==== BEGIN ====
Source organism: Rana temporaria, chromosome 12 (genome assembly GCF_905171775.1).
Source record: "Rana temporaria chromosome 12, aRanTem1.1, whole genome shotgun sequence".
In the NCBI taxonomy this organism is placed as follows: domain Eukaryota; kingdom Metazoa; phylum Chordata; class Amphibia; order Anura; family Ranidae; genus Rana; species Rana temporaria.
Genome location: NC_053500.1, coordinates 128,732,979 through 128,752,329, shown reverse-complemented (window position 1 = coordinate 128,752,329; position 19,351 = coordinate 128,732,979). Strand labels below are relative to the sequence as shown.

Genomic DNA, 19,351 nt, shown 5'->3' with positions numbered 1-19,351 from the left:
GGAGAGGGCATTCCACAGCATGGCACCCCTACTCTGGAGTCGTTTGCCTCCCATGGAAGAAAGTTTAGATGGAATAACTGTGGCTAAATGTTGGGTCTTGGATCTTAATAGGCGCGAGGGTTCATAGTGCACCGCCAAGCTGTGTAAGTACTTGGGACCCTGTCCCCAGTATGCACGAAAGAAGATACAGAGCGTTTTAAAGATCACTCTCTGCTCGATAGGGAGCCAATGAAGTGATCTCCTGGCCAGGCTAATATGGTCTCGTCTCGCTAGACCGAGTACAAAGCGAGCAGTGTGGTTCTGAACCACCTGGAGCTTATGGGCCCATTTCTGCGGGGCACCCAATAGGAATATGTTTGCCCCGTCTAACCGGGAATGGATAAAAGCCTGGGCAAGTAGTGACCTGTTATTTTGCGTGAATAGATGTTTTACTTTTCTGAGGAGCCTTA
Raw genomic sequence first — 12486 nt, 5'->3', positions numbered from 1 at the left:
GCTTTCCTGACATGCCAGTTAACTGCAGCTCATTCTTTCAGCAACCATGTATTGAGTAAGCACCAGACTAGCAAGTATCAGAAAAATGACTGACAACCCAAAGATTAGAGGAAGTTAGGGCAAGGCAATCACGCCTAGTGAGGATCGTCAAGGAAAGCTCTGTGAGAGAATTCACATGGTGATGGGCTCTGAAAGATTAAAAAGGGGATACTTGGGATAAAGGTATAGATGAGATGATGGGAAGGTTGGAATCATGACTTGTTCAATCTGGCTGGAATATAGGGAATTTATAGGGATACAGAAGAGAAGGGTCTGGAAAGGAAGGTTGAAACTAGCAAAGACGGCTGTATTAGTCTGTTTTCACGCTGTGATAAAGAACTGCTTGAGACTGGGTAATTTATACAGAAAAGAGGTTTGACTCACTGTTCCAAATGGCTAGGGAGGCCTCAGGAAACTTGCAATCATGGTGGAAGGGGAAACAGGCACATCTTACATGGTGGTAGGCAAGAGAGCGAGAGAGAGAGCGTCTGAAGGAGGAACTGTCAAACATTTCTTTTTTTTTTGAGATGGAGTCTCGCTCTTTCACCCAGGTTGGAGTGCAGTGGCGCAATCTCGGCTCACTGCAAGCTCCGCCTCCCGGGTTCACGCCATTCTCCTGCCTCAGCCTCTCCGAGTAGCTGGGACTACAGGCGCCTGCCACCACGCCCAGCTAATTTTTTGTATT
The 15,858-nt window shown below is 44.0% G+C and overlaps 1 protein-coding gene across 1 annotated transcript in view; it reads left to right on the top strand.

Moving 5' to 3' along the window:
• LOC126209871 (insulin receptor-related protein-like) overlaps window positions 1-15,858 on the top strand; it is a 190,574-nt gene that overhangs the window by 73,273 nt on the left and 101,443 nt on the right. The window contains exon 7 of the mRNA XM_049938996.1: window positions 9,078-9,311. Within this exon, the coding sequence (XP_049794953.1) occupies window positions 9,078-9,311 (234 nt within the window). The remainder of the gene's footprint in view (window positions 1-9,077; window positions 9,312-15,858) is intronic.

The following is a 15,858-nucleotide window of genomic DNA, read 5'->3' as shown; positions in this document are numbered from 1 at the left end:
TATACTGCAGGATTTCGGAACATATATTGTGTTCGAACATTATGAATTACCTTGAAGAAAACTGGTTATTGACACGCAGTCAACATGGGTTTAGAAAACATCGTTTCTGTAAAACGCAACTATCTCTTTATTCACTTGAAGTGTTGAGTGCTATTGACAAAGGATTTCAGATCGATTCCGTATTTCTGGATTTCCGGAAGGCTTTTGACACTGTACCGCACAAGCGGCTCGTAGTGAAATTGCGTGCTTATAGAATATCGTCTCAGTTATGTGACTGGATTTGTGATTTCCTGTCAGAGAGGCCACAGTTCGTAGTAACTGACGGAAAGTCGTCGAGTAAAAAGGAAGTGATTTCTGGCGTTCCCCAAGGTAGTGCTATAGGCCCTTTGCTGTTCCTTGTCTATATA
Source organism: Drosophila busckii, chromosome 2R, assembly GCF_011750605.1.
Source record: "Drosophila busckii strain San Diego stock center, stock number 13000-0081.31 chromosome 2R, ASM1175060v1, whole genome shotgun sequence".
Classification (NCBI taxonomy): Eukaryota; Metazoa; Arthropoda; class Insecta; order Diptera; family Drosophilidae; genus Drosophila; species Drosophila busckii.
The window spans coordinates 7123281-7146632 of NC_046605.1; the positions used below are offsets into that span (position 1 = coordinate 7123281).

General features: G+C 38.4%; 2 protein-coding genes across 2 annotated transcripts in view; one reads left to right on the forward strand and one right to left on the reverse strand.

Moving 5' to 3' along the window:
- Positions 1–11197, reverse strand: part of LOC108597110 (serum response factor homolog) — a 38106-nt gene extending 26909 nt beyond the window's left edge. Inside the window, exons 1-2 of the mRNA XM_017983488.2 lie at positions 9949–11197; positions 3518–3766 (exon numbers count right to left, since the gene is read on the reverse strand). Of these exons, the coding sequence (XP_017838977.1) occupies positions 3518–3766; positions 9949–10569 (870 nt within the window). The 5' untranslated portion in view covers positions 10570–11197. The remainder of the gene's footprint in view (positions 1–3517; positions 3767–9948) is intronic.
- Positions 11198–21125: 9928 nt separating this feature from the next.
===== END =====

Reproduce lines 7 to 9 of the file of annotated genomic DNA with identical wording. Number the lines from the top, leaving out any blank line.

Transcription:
Raw genomic sequence first — 12486 nt, 5'->3', positions numbered from 1 at the left:
GCTTTCCTGACATGCCAGTTAACTGCAGCTCATTCTTTCAGCAACCATGTATTGAGTAAGCACCAGACTAGCAAGTATCAGAAAAATGACTGACAACCCAAAGATTAGAGGAAGTTAGGGCAAGGCAATCACGCCTAGTGAGGATCGTCAAGGAAAGCTCTGTGAGAGAATTCACATGGTGATGGGCTCTGAAAGATTAAAAAGGGGATACTTGGGATAAAGGTATAGATGAGATGATGGGAAGGTTGGAATCATGACTTGTTCAATCTGGCTGGAATATAGGGAATTTATAGGGATACAGAAGAGAAGGGTCTGGAAAGGAAGGTTGAAACTAGCAAAGACGGCTGTATTAGTCTGTTTTCACGCTGTGATAAAGAACTGCTTGAGACTGGGTAATTTATACAGAAAAGAGGTTTGACTCACTGTTCCAAATGGCTAGGGAGGCCTCAGGAAACTTGCAATCATGGTGGAAGGGGAAACAGGCACATCTTACATGGTGGTAGGCAAGAGAGCGAGAGAGAGAGCGTCTGAAGGAGGAACTGTCAAACATTTCTTTTTTTTTTGAGATGGAGTCTCGCTCTTTCACCCAGGTTGGAGTGCAGTGGCGCAATCTCGGCTCACTGCAAGCTCCGCCTCCCGGGTTCACGCCATTCTCCTGCCTCAGCCTCTCCGAGTAGCTGGGACTACAGGCGCCTGCCACCACGCCCAGCTAATTTTTTGTATT
The 15,858-nt window shown below is 44.0% G+C and overlaps 1 protein-coding gene across 1 annotated transcript in view; it reads left to right on the top strand.